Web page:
The Leadership Mistakes of Willy Wonka Good leaders are willing to take risks on their products and their employees.

By Stacey Alcorn

entrepreneur daily

Opinions expressed by Entrepreneur contributors are their own.

Willy Wonka | Warner Bros. Pictures

I fondly remember having read Willy Wonka and the Chocolate Factory as a child and enjoying the story immensely. So, when my six-year-old daughter wanted to watch a movie this weekend, I thought why not check out the 2005 version of Willy Wonka and the Chocolate Factory featuring Johnny Depp. What was once a favorite childhood fantasy story quickly became a 2016 parable on how not to lead an empire. Willy Wonka, boss, dictator, or leader? Here are the four lessons learned from the worst entrepreneur in cinematic history.

Don't hire Oompa Loompas

Poor leaders hire Oompa Loompas, people who simply follow orders. There's only one free thinker in Willy Wonka's Chocolate Factory, and it is Willy Wonka. The Oompa Loompas are assigned their very specific jobs and they do not question authority. In the 2005 movie version, Wonka lays off all the factory workers because they give away his candy secrets to competitors. Rather than encourage the employees to reinvent and disrupt the candy industry with their own new ideas, he gets rid of them all, and hires Oompa Loompas who are under his complete control. Poor leaders believe the product is more important than the people who make it. Great leaders understand that their success depends on hiring people who push the envelope, not people who simply lick the envelope, put a stamp on it, and send it.

Related: Employee Management: Reward the Best, Replace the Worst

Don't banish the rule breakers

Interestingly, Willy Wonka himself is a rule breaker. The people who build the biggest and best empires are the ones who don't ask permission. They take risk. They break rules. In "Willy Wonka and the Chocolate Factory", the rule breakers are banished and he gives the factory to the straight laced kid who sticks to the rules and lives cautiously. As an entrepreneur, I would have hired any of the four other candidates over Charlie because they all had the gumption to take some risk. Who's going to make a better leader, goody-two-shoes Charlie, or the insanely competitive Violet Beauregarde who is willing to test out the new gum herself rather than subject an Oompa Loompa to the dirty deed?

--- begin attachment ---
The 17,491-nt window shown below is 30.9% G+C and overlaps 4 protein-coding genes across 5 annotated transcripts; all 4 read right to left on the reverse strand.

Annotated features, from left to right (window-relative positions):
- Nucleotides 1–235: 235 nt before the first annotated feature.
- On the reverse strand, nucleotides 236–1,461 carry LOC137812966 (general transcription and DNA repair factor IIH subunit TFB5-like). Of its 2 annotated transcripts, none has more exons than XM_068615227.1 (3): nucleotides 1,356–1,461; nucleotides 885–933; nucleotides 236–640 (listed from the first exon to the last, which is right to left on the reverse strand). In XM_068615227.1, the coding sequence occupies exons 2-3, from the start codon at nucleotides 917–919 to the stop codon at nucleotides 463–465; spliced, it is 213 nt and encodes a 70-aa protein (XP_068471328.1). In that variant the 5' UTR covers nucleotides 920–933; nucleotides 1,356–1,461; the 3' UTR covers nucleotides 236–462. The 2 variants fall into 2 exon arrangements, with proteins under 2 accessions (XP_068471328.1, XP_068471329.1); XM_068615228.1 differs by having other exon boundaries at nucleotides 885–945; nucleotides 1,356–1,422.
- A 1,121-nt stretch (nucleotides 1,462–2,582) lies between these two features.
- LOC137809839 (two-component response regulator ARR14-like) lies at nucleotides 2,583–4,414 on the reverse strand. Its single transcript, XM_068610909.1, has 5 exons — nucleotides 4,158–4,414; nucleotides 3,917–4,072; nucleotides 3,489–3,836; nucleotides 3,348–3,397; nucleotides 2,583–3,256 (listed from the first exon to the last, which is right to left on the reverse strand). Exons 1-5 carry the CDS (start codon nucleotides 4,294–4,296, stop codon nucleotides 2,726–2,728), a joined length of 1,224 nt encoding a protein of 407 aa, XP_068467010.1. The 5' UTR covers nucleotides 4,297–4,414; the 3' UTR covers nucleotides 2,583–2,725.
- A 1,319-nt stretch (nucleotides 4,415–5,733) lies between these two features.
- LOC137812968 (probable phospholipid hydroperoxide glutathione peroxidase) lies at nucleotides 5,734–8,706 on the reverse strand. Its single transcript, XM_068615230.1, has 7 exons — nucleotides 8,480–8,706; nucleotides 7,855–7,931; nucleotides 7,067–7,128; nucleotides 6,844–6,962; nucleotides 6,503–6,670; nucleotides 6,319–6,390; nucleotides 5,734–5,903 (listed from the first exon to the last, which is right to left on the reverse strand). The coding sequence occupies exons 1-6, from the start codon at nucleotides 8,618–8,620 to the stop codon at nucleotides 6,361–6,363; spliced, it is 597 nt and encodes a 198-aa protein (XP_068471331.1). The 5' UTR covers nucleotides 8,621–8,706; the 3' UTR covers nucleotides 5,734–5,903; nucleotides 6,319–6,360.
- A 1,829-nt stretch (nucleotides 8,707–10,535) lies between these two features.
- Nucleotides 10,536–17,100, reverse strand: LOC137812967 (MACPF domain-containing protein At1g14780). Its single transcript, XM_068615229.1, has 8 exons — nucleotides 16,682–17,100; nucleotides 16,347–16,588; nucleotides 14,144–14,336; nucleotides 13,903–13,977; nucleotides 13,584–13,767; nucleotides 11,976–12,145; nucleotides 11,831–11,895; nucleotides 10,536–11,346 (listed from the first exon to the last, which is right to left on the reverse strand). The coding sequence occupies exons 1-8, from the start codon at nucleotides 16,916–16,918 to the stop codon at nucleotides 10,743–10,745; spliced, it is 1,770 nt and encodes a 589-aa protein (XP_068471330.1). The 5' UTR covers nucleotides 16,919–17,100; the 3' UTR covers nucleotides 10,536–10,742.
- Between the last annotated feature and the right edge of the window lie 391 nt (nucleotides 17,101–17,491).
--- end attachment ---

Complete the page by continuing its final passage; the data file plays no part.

Related: Effective Employee Management? Look to the Golden Rule.

Think out your exit strategy

When considering an exit strategy for a business, a great leader considers all options, including leaving the company to the people who made it successful. I mean how long have these poor Oompa Loompas been busting their humps to churn out candy at the hands of the OCD/ADD up-tight Wonka? How are they going to feel about a brand new, totally unqualified, leader coming in the door to run things? Not good, Wonka. There's got to be a better exit strategy than creating a golden ticket contest.

Related: How Poor Management Creates Zombie Employees

Innovate

Companies who innovate tend to do so by getting outside the walls of their empire. They are outside testing the products of their competitors, experimenting with new ideas, and consuming the information and environment around them. Willy Wonka's employees are virtually imprisoned inside the walls of the gigantic factory thereby limiting the ability of the team to innovate. Wonka has stopped all of his secrets from leaving the building, but has also halted all new ideas from coming in. Great leaders understand that there are risks involved in keeping all doors opened at the company, but there's even greater risk in keeping them locked up and chained.

Stacey Alcorn

Author and Entrepreneur

Stacey Alcorn is CEO of Boston-based Laer Realty Partners.  She owns and operates several businesses in the Boston area including a consulting firm, a law firm and a fashion line. She is the author of REACH! -- Dream, Stretch, Achieve, Influence.

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